The Faith Behind ‘Pilgrim Shelter’

Life doesn’t always go the way we may expect. Sometimes, neither does the direction of a blog.

When I initially came up with the concept for this blog, it was going to be a meeting place of sorts where thinking people, Christian or otherwise, could come to have reasonable and frank discussions about faith. In the back of my mind was the Bible verse Isaiah 1:18 (‘Come now, let us reason together, says the LORD…’). It was with this thinking that I came up with the blog and its original name, ‘SoR.Shelter’.

But thanks be to God, that you who were once slaves of sin have become obedient from the heart to the standard of teaching to which you were committed, and, having been set free from sin, have become slaves of righteousness. (Romans 6:17-18 ESV)

The ‘SoR’ in the blog’s original title referred to the last phrase, ‘slaves of righteousness’, but it was more than that. I never shared this publicly, but to me, it also meant ‘seekers of r…’. I could never quite decide what the ‘R’ stood for in this case. Redemption? Righteousness (again)? Either way, if someone was curious about Christianity or was open to reading a different point of view, I wanted that person to feel welcomed. It was to be a place where those with Christian faith and those without could both come and read something that, possibly, spoke to them.

In a previous post, I wrote about a problem I had when I started this blog. The problem was that, for a long time, I didn’t really have anything to say. I wrote two posts, and I think I only published one of them. It was an awkward and poorly written post on New Year’s Eve 2011 that was a wish for a happy 2012. It doesn’t even exist now, and that’s for the better.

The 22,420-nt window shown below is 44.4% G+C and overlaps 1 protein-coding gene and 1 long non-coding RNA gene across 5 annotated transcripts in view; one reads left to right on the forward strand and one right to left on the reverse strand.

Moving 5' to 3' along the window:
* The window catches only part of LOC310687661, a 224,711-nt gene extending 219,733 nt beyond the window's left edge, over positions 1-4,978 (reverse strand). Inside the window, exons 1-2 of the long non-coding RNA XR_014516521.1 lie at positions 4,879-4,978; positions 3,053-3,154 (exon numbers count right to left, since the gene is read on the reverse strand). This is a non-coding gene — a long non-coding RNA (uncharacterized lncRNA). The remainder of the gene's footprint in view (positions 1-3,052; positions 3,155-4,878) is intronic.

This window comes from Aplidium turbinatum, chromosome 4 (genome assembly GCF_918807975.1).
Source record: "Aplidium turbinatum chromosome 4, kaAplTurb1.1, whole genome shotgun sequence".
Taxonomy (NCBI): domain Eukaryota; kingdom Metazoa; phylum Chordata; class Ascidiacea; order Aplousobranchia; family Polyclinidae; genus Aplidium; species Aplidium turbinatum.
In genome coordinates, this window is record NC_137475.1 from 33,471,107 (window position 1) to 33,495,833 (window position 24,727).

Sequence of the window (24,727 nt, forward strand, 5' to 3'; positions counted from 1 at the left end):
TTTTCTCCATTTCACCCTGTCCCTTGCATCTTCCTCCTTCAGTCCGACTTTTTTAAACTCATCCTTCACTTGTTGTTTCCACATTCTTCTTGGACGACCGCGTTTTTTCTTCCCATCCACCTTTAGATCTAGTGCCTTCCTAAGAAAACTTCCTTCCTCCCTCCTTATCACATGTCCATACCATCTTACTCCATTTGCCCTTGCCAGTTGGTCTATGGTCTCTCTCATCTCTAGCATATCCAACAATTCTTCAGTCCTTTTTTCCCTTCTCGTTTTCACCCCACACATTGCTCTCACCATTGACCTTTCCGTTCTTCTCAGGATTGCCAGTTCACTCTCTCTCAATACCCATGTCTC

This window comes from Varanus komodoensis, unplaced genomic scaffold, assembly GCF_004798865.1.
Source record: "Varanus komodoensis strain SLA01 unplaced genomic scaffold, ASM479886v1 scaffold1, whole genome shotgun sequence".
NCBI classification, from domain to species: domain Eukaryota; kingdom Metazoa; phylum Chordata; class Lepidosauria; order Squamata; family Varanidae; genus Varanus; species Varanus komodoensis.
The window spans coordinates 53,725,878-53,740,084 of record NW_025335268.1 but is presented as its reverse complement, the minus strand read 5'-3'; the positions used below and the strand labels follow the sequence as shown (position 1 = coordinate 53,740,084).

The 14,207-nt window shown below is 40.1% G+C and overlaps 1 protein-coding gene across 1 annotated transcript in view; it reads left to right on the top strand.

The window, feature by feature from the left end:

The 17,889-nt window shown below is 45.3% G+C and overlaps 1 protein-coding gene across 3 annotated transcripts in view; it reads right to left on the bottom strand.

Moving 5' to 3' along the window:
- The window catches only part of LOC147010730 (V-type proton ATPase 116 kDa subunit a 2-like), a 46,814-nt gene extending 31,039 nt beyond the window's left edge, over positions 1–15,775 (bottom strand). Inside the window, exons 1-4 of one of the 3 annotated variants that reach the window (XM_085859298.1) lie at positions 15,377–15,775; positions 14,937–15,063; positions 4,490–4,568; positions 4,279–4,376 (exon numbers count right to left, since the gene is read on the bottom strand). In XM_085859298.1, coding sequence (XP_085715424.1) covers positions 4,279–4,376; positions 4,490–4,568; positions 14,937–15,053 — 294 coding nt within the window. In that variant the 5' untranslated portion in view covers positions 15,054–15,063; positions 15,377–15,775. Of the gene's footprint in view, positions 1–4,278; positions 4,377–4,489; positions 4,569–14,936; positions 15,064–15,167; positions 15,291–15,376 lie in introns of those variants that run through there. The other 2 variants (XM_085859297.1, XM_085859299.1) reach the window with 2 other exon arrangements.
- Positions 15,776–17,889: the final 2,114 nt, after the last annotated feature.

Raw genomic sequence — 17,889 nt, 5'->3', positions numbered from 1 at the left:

The start of the blog, its name, the original idea behind it, and those first awful attempts to write all came before the traveling I’ve done. Once I started traveling, I had a lot more to talk about because I started to see the world in a different way. As such, the direction of the blog shifted away from my original concept, though there are still elements of that vision in ‘Pilgrim Shelter’. (You can read about the name change here.) It was always going to be a place where I could come to be unabashedly myself. That facet has endured. Rather, it has endured for the most part.

I say ‘for the most part’ because I admit that I don’t always talk about how central my faith is to my thinking. It comes out clearly on occasion, but I don’t actively seek to include it in every post. This hesitation to share my faith fully in what I write is further proof that I am true here to who I am in my daily life.

An admission: evangelism is hard for me. I would rather be liked and well-regarded in all circles than to put myself out there as some wild-eyed Jesus freak. That’s not who I am, for better or worse. I’m much more subtle in most aspects of my life. If I did come out and tell people about Jesus upon first meeting, I feel like I would run the risk of turning them off to anything I might have to say. I’d rather get to know someone first before beginning to share my faith. However, I can’t stay silent indefinitely. Jesus didn’t leave room for that.

I believe in the central tenets of Christianity. I believe that God became a man in the form of Jesus Christ. I believe that He lived a perfect life while performing miracles and teaching humanity how we should live. I believe that He died for sinners, such as myself, taking the wrath of God on Himself so that those who believe in Him can be granted eternal life. I believe that He rose from the dead. There’s much more I could say, but those are the basics.


My faith is made up of a combination of what I believe to be true from Scripture and my personal experience. In writing here, I may not always quote or even reference Scripture explicitly. That’s not because I don’t think it’s important or because I don’t rely on it on a day-to-day basis. Rather, I include Scripture here when it’s directly relevant to the subject at hand.